Sunday, May 24, 2015

23-24 May in Lafayette-Boulder

Boulder's Bike-Walk Month Mag
Bike month doesn't officially start in Boulder till June, most likely due to their being both north and at high enough elevation to make May dicey, but it seems they are about to put on a pretty good show. In addition to a detailed web site, they put out a 47 page glossy magazine (shown on the left) publicizing all the events for bike-walk month.

The city is quite festooned with bicycle infrastructure such as the buffered bike lane shown below and on the right; this one runs along Baseline Road. Plus, unlike last November, when I knew absolutely nothing about the Boulder area and was riding on narrow, shoulderless and high speed Arapahoe, I found that Baseline had good shoulders or bike lanes all the way from our friend's house in Lafayette to downtown BikeTown, including good connectivity to a lot of other great riding.That discovery made for a fast little 20 mile loop Saturday morning.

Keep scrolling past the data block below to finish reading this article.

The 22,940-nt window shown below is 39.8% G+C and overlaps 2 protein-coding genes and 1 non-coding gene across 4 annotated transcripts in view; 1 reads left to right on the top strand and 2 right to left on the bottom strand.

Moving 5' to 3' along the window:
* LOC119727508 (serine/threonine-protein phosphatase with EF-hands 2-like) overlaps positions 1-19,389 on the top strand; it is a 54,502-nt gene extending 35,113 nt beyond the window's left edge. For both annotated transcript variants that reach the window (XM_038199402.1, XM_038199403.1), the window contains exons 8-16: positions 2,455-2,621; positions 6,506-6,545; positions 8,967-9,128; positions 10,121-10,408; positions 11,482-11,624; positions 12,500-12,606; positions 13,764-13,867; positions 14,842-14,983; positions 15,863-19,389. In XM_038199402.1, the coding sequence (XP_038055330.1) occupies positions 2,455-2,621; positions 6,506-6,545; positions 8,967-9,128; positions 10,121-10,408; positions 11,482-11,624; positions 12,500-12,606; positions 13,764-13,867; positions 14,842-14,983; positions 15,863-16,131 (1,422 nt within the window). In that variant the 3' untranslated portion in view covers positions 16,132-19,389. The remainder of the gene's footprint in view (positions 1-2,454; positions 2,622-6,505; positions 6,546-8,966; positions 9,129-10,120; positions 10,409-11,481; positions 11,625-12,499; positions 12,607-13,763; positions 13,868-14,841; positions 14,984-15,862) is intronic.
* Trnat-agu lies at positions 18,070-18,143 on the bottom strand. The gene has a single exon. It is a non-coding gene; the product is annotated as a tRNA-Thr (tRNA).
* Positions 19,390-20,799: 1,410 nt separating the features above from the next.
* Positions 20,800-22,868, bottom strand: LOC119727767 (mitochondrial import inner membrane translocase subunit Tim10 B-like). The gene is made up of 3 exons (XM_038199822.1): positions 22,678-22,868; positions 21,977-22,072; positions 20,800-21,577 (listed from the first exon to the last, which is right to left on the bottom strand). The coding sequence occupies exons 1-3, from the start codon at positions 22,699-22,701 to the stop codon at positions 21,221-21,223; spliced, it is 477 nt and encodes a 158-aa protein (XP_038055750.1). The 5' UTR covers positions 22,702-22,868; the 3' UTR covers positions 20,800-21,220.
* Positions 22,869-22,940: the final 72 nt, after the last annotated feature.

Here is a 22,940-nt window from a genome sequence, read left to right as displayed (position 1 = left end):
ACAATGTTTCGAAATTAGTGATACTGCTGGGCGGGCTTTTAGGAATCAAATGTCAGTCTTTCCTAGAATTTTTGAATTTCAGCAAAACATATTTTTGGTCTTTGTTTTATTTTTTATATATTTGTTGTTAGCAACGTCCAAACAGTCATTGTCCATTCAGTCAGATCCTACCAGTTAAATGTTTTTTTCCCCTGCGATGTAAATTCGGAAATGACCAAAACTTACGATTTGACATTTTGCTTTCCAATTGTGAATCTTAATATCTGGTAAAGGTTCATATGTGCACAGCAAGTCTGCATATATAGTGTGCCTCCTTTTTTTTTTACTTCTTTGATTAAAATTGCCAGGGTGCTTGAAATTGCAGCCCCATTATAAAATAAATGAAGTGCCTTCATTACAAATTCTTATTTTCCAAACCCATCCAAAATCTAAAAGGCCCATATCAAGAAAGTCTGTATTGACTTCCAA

Buffered bike lane in Boulder, on Baseline Rd

 Sunday involved a 30 mile loop starting in Lafayette and heading southwest, including parts of CO 93 that Patrick O'Grady tells me are part of the Morgul-Bismark Coors Classic course west of Superior. Of interest to BombTown readers, it also skirts the edge of Rocky Flats. It was a feisty, rolling bike ride, but at least this time I was able to keep up with my hosts. Or, they were being nice. We skipped the famous nasty uphill finish, though.

Nice weekend, but we have been dodging thunderstorms every afternooon! Including one right now.
My biking hosts, Joe and Dale, with Eldorado Canyon (I think...) as a backdrop